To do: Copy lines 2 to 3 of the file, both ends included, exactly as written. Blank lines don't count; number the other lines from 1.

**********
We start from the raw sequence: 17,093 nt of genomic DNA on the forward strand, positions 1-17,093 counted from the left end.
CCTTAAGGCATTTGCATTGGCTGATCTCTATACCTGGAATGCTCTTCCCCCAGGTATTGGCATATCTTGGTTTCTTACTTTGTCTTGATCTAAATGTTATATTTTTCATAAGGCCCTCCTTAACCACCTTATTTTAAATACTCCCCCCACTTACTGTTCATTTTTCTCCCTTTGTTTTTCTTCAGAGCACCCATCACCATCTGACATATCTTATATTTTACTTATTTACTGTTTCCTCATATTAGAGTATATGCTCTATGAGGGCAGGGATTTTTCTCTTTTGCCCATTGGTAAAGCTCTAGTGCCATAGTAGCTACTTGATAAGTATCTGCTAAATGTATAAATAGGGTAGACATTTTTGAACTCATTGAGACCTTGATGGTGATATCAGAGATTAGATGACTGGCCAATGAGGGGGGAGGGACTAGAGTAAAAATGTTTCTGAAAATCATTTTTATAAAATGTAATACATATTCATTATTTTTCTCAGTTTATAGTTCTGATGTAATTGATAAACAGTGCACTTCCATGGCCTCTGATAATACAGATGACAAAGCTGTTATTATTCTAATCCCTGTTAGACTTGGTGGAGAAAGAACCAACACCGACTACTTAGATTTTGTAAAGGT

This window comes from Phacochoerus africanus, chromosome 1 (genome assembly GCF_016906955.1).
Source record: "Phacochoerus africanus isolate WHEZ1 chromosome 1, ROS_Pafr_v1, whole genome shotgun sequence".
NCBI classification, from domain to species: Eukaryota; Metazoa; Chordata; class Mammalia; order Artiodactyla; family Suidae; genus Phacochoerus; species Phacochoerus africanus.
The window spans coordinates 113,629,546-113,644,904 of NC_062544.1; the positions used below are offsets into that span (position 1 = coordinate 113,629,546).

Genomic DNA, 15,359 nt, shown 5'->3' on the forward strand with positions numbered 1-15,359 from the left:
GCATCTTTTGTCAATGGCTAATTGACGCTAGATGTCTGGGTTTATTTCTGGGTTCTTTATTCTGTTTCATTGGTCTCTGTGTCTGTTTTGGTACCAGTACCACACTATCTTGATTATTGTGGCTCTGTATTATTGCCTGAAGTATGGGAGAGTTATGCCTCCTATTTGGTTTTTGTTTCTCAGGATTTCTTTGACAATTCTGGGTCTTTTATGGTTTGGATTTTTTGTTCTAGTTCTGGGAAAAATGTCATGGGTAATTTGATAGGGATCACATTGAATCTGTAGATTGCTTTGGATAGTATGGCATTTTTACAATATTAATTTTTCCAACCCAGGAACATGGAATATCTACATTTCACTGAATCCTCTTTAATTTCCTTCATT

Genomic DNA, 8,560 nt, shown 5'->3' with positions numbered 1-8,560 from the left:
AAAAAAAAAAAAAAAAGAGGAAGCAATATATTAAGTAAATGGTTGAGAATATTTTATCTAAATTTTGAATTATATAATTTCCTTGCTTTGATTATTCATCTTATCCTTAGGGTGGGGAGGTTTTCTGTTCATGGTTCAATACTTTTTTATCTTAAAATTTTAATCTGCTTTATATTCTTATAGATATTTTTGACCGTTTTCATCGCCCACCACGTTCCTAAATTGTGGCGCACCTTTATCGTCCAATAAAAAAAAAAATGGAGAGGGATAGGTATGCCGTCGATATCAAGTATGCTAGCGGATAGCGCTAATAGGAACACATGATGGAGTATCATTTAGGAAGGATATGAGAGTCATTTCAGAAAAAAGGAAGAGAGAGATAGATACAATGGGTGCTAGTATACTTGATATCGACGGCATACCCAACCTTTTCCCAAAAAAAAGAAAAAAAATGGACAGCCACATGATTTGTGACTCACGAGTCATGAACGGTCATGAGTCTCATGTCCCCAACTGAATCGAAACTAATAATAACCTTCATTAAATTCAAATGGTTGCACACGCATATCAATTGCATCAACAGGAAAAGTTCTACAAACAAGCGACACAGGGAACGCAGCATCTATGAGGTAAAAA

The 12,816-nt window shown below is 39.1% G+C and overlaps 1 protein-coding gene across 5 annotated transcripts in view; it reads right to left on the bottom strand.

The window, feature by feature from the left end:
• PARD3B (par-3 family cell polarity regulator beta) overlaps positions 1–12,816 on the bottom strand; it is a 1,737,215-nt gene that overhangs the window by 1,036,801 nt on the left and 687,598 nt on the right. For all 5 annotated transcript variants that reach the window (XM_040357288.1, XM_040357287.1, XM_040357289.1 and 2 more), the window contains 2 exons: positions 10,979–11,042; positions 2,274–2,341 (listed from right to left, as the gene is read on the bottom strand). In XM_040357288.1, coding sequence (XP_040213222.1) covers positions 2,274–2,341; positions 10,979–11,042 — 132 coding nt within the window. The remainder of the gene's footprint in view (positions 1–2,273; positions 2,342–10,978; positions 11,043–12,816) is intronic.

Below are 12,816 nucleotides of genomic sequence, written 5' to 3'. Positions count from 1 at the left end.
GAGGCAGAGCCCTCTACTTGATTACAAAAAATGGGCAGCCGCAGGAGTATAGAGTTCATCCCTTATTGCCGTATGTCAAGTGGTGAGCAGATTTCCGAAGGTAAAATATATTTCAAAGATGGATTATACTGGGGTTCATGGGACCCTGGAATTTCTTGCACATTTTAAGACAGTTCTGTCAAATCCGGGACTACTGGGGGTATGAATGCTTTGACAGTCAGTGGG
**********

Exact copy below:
CCTTAAGGCATTTGCATTGGCTGATCTCTATACCTGGAATGCTCTTCCCCCAGGTATTGGCATATCTTGGTTTCTTACTTTGTCTTGATCTAAATGTTATATTTTTCATAAGGCCCTCCTTAACCACCTTATTTTAAATACTCCCCCCACTTACTGTTCATTTTTCTCCCTTTGTTTTTCTTCAGAGCACCCATCACCATCTGACATATCTTATATTTTACTTATTTACTGTTTCCTCATATTAGAGTATATGCTCTATGAGGGCAGGGATTTTTCTCTTTTGCCCATTGGTAAAGCTCTAGTGCCATAGTAGCTACTTGATAAGTATCTGCTAAATGTATAAATAGGGTAGACATTTTTGAACTCATTGAGACCTTGATGGTGATATCAGAGATTAGATGACTGGCCAATGAGGGGGGAGGGACTAGAGTAAAAATGTTTCTGAAAATCATTTTTATAAAATGTAATACATATTCATTATTTTTCTCAGTTTATAGTTCTGATGTAATTGATAAACAGTGCACTTCCATGGCCTCTGATAATACAGATGACAAAGCTGTTATTATTCTAATCCCTGTTAGACTTGGTGGAGAAAGAACCAACACCGACTACTTAGATTTTGTAAAGGT

This window comes from Phacochoerus africanus, chromosome 1 (genome assembly GCF_016906955.1).